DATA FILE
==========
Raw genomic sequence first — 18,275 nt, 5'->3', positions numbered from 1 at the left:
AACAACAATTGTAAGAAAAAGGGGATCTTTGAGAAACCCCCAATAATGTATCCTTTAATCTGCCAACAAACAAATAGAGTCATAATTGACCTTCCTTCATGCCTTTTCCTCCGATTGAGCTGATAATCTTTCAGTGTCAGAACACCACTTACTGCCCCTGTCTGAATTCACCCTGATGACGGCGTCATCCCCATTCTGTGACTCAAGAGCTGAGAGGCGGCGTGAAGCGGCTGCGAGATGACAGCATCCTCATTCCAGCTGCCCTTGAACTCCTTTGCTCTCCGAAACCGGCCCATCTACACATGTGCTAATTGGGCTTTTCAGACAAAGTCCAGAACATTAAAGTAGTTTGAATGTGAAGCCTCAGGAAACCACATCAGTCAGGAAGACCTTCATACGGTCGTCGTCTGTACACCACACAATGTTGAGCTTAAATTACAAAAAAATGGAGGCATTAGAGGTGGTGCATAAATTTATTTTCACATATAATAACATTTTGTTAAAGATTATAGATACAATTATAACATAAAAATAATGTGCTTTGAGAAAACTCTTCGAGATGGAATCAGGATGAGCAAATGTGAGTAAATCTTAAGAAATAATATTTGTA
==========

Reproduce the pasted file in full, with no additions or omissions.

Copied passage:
Raw genomic sequence first — 18,275 nt, 5'->3', positions numbered from 1 at the left:
AACAACAATTGTAAGAAAAAGGGGATCTTTGAGAAACCCCCAATAATGTATCCTTTAATCTGCCAACAAACAAATAGAGTCATAATTGACCTTCCTTCATGCCTTTTCCTCCGATTGAGCTGATAATCTTTCAGTGTCAGAACACCACTTACTGCCCCTGTCTGAATTCACCCTGATGACGGCGTCATCCCCATTCTGTGACTCAAGAGCTGAGAGGCGGCGTGAAGCGGCTGCGAGATGACAGCATCCTCATTCCAGCTGCCCTTGAACTCCTTTGCTCTCCGAAACCGGCCCATCTACACATGTGCTAATTGGGCTTTTCAGACAAAGTCCAGAACATTAAAGTAGTTTGAATGTGAAGCCTCAGGAAACCACATCAGTCAGGAAGACCTTCATACGGTCGTCGTCTGTACACCACACAATGTTGAGCTTAAATTACAAAAAAATGGAGGCATTAGAGGTGGTGCATAAATTTATTTTCACATATAATAACATTTTGTTAAAGATTATAGATACAATTATAACATAAAAATAATGTGCTTTGAGAAAACTCTTCGAGATGGAATCAGGATGAGCAAATGTGAGTAAATCTTAAGAAATAATATTTGTA